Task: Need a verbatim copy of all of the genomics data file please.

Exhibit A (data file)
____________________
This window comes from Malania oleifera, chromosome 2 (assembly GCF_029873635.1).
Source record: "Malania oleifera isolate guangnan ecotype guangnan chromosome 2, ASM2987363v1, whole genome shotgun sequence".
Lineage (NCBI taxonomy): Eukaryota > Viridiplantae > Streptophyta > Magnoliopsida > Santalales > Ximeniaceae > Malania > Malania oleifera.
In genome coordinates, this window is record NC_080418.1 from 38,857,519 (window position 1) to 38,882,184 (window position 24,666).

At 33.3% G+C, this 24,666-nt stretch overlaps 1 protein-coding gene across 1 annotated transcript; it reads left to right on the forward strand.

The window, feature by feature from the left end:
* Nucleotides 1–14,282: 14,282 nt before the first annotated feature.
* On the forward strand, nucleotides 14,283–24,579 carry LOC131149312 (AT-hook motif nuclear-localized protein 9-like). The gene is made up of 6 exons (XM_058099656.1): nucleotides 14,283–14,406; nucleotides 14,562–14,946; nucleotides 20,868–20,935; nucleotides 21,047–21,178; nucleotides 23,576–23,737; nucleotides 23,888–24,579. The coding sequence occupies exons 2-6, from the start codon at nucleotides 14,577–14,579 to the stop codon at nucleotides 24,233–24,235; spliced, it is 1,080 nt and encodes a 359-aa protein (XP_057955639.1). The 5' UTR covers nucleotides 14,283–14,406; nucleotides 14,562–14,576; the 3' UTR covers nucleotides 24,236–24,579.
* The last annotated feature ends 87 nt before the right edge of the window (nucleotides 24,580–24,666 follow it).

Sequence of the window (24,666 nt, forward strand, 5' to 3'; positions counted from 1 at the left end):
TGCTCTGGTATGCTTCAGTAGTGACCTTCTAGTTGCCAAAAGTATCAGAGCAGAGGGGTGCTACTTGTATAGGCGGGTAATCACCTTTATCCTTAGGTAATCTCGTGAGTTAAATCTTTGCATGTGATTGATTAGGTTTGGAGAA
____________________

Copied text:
This window comes from Malania oleifera, chromosome 2 (assembly GCF_029873635.1).
Source record: "Malania oleifera isolate guangnan ecotype guangnan chromosome 2, ASM2987363v1, whole genome shotgun sequence".
Lineage (NCBI taxonomy): Eukaryota > Viridiplantae > Streptophyta > Magnoliopsida > Santalales > Ximeniaceae > Malania > Malania oleifera.
In genome coordinates, this window is record NC_080418.1 from 38,857,519 (window position 1) to 38,882,184 (window position 24,666).

At 33.3% G+C, this 24,666-nt stretch overlaps 1 protein-coding gene across 1 annotated transcript; it reads left to right on the forward strand.

The window, feature by feature from the left end:
* Nucleotides 1–14,282: 14,282 nt before the first annotated feature.
* On the forward strand, nucleotides 14,283–24,579 carry LOC131149312 (AT-hook motif nuclear-localized protein 9-like). The gene is made up of 6 exons (XM_058099656.1): nucleotides 14,283–14,406; nucleotides 14,562–14,946; nucleotides 20,868–20,935; nucleotides 21,047–21,178; nucleotides 23,576–23,737; nucleotides 23,888–24,579. The coding sequence occupies exons 2-6, from the start codon at nucleotides 14,577–14,579 to the stop codon at nucleotides 24,233–24,235; spliced, it is 1,080 nt and encodes a 359-aa protein (XP_057955639.1). The 5' UTR covers nucleotides 14,283–14,406; nucleotides 14,562–14,576; the 3' UTR covers nucleotides 24,236–24,579.
* The last annotated feature ends 87 nt before the right edge of the window (nucleotides 24,580–24,666 follow it).

Sequence of the window (24,666 nt, forward strand, 5' to 3'; positions counted from 1 at the left end):
TGCTCTGGTATGCTTCAGTAGTGACCTTCTAGTTGCCAAAAGTATCAGAGCAGAGGGGTGCTACTTGTATAGGCGGGTAATCACCTTTATCCTTAGGTAATCTCGTGAGTTAAATCTTTGCATGTGATTGATTAGGTTTGGAGAA